Or at least, 50 million Americans aren’t readers. Of books, in any form. In a phone survey funded by The Gates Mega Couple, Bill and Melinda, 21% read an e-book. And those with e-readers, read 8 books more a year than those who prefer to open a physical thing . We who are the latter, read around 17 a year. That’s more than one a month, wow, I can sort of do math. Apparently e-reading is easier or more exciting, or those who use them lie to surveyors. Surveys are suspicious data, to me. I’ve taken them, and given them, and I know from experience that as a taker, you don’t want to embarrass yourself by responding in any way that would make you seem “less than”. Less wealthy–I never give my real income; less intelligent–how many people will admit to a limited education; less sexy–does *anyone* believe the surveys that claim humans have sex at least 3 times a week–all year long? If one owns a new fangled sophisticated machine that delivers books on demand with the stroke of a key and a credit card, will they claim they only read a fraction of the books available to them? I think not. I can hear a response “oh, I use my nook alllllll the time! I read day and night. It’s so easy. Not like going to a bookstore and having to wander around to find something to read, and then lug it home! That’s why I can read so much more–no hassle.”
Just because one CAN read more, easier, doesn’t mean one does. There are all sorts of innovations out there that scant use is made by a large segment of the population. But even if true–e-reading people consume 8 more books a year-the number is hardly earth shattering. A statistic that is quite interesting–the percentage of individuals who swear on their stack of Perry Mason mysteries, that they will never buy an e-reader. A gobsmacking 85%! Sure, the number of people owning e-readers has increased–with women between 30 and 49 the highest consumers. Not being between those ages anymore, I’ve no idea why that group is more likely to own one. A snarky assumption would be they’re unmarried and download romances by the pound load. LOL. I’m only thinking like so many have before me–with complete contempt for women readers. More likely they are working mothers who find a reader an easier thing to carry and deal with while coping with toddlers, teens, and/or difficult careers. I have a few very intelligent women friends who own e-readers. One friend uses it for traveling–when she vacations she’s been known to carry 7 or 8 books–lots of trouble and baggage costs are eliminated, and within this criteria, I can see owning one. Another just downsized and now lives in a comfortable but space deprived environment. Plus, she’s a bit well organized, with a no tolerance of clutter of any kind rule, so piles of books are not charming in her eyes. Enter e-reader, and she’s happily devouring title after title, with a no mess cleanup.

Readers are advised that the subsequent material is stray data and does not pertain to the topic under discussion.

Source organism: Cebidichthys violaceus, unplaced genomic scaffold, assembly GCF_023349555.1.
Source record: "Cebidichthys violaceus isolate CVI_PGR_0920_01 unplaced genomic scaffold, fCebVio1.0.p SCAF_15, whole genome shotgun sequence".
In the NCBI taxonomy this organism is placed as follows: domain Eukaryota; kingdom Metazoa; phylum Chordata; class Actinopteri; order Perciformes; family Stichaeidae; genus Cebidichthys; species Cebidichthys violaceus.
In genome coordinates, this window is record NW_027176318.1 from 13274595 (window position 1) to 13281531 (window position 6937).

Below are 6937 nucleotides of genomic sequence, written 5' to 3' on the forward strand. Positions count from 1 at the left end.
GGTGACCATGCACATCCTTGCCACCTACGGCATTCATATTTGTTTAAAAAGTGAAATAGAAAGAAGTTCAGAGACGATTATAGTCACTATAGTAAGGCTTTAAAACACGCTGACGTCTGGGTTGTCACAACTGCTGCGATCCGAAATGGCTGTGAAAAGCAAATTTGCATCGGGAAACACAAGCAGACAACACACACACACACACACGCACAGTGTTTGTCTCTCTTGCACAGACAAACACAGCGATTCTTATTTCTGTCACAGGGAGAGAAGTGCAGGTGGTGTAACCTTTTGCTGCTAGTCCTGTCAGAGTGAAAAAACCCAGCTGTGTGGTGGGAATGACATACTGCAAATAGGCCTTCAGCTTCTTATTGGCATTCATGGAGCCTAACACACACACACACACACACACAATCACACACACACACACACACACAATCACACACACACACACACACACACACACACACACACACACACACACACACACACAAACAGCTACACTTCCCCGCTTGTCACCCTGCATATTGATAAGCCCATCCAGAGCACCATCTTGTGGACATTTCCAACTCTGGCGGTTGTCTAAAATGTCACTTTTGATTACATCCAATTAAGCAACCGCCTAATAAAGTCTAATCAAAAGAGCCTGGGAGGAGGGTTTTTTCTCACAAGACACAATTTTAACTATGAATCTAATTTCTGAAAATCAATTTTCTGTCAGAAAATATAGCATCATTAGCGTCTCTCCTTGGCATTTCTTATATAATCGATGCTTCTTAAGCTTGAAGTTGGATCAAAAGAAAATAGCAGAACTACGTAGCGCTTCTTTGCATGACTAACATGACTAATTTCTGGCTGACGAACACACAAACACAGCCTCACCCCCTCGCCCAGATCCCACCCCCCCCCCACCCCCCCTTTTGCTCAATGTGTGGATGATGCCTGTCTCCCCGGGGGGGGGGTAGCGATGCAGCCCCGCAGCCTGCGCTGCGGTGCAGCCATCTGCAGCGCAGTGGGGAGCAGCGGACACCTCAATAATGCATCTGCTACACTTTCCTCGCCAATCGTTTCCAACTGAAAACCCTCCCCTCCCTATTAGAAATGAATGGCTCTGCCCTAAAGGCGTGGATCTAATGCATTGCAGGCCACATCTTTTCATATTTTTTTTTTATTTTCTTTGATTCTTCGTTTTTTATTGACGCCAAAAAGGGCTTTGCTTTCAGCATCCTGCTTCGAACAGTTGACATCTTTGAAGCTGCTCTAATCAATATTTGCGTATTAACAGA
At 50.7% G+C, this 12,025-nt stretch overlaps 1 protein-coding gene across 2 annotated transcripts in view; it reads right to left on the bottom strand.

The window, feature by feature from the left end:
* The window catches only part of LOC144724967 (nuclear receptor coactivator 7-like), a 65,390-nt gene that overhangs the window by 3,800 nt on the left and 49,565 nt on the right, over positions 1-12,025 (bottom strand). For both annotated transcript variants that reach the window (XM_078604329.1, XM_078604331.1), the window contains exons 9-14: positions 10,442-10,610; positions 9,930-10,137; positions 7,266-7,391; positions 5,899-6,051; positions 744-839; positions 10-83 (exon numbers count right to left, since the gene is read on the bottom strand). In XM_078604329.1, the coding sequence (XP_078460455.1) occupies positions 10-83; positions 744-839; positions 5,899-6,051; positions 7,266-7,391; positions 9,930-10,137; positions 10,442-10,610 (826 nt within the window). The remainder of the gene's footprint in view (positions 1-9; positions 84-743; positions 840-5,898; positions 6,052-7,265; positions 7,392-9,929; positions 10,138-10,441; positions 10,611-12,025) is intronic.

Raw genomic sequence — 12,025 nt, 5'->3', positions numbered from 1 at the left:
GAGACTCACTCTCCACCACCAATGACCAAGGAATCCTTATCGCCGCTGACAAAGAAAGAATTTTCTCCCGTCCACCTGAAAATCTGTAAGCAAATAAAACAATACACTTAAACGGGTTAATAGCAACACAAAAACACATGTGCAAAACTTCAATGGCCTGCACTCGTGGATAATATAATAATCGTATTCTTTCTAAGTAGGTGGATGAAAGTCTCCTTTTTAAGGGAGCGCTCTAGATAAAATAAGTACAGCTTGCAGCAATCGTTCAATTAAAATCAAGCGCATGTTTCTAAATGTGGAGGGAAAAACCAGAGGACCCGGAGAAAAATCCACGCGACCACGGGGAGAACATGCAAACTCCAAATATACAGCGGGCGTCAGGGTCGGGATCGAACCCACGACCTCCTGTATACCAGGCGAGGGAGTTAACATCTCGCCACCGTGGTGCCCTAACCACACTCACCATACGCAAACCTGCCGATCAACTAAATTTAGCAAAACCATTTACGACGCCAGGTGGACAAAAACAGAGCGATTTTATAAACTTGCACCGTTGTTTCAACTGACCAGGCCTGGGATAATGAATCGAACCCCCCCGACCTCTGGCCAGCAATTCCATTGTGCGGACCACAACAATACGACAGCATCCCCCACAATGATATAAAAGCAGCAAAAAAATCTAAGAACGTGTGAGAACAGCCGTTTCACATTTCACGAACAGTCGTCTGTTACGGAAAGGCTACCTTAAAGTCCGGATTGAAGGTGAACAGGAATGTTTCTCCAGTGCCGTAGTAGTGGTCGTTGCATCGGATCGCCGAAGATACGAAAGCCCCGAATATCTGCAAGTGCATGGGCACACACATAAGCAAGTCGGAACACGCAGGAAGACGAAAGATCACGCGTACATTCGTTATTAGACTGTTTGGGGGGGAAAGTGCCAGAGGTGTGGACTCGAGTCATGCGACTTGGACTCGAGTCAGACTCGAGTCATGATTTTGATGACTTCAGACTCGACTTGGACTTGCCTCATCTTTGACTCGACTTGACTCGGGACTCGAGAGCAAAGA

The best statistic says that even with an e-reader, respondents still have physical books they read. 58% of e-reader owners admit they had been reading a real book just the other day. Or–back to my suspicious mind–is the taint of an e-reader still prevalent enough to cause a respondent to the survey to lie about reading real tomes? Or am I the only one who sees the e-reader as having a bad rep?
How many books do I read a year? Hm. I’ve no concrete idea. Sometimes I can go through a few books in a week, some not for over a month or more. Right now I’ve begun 5 different titles–and grab which ever is closest to continue reading when inspirations strikes. How many I will finish is anyone’s guess. I know fellow mystery lovers who go through a dozen books a week. That is not an exaggeration. They read fast, or all the time. Or both. I feel inferior next to them. And, reluctantly, I admit many of those prolific readers own machines. But they also have their libraries. I get the impression it’s the best of both worlds for them. No need to ship a load of books home from a mystery conference anymore. But if at home, by a fire, wanting to begin their favorite author, picking the book off the mantle is still a preference.
As I am trying to downsize my book collection, part of me longs for the clean, empty-of-clutter world an e-reader promises. But the greater part remains entranced by paper perfume.
So what does this new data mean to publishers and booksellers? Not a hell of a lot, it seems. Unless that 86% change their minds, e-readers will remain on the sidelines of most readers and non readers lives.